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Staff Sgt. Eric Fidelis Alva, U.S. Marines.

Eric was the first Marine seriously injured in the Iraq War who went on to be a key figure in the fight to repeal “don’t ask, don’t tell” policy regarding gay and lesbian service in the U.S. armed forces.

On March 21, 2003, he was in charge of 11 Marines in a supply unit when he stepped on a land mine and lost his right leg. Alva, a native of San Antonio, Texas, grew up in a military family. He graduated from high school in 1989.

He joined the United States Marine Corps in 1990 at the age of 19 when he already knew he was gay and the U.S. military excluded all gays and lesbians from service, open or not.

He served for 13 years, including postings in Okinawa and Somalia. For much of his career, he was out to his fellow Marines.

"This heroic figure is at the forefront of the LGBT rights movement"

On July 23, 2008, Alva testified about DADT before a subcommittee of the House Armed Services Committee. He said: "Unit cohesion is essential. What my experience proves, they are wrong about how to achieve it. My being gay and even many of my colleagues knowing about it didn’t damage unit cohesion. They put their lives in my hands, and when I was injured, they risked their lives to save mine." He described intimate living conditions while stationed in Somalia. He also reported conversations with military personnel from other countries in which they uniformly expressed surprise that "our Nation is so further behind others when we seem to be the forefront of trying to be the example.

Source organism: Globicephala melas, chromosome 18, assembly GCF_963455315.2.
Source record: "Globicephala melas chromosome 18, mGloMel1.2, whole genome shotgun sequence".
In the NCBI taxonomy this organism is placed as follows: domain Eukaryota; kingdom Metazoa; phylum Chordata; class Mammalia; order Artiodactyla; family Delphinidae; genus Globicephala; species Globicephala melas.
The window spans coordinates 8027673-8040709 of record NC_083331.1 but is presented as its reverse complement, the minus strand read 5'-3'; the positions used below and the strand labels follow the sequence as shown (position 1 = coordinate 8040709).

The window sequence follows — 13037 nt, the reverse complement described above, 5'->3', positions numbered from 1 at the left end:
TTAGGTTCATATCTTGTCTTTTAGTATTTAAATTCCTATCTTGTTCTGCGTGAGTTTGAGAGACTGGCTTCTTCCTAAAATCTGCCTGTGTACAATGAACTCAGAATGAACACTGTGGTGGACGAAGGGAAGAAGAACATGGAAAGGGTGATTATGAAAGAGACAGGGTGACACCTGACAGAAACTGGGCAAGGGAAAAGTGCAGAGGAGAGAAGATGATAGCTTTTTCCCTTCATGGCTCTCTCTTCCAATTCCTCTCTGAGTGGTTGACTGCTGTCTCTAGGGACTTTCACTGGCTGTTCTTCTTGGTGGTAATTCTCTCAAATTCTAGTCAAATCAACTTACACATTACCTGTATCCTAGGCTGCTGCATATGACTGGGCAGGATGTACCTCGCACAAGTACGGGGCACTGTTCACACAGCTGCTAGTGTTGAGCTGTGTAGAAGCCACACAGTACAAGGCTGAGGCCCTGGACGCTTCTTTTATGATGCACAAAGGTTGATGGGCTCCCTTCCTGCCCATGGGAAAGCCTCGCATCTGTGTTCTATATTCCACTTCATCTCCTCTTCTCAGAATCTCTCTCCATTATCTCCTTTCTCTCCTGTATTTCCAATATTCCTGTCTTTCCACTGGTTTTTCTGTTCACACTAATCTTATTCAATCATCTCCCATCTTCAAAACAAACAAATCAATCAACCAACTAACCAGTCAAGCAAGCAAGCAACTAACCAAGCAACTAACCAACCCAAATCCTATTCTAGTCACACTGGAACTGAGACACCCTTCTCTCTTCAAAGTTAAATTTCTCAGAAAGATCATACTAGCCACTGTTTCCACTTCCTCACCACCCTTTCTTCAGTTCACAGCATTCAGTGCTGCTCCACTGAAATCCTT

When asked by news interviewer Paula Zahn: "Were you ever attracted to a "soldier" in the field?" Alva replied: "I never took my personal life to work."

Major General Christopher Cortez (left), commends Staff Sergeant Eric Alva on July 13, 2003, calling him "a credit to the Corps

Quotes

  • "I come from a family of servicemen. My dad, Fidelis, is a Vietnam vet. My grandfather, also named Fidelis, was a World War II and Korean War veteran. I was named after them. My middle name is Fidelis. Fidelis means faithful."

  • "We're losing probably thousands of men and women that are skilled at certain types of jobs, from air traffic controllers to linguists, because of this broken policy."

  • Responding to a question about whether being in the closet affected him: "On a professional level, no, because I knew I had a job to do. On a personal level, in some ways, yes, because it was hard for me to live sometimes knowing that I was alone or that I couldn't be open about who I wanted to date."

Eric will share how his struggles changed HISTORY!!!! ...

When: Tuesday, October 27, 2015 @ 7-8:30 p.m.

Where: Discovery Green is located at: 1500 McKinney- Houston, Texas 77010

Presented with support from Lambda Legal, the Victory Fund, ACLU of Texas, Houston Unites and OutSmart Magazine.

#EricAlva #LGBT #Military #Fidelis

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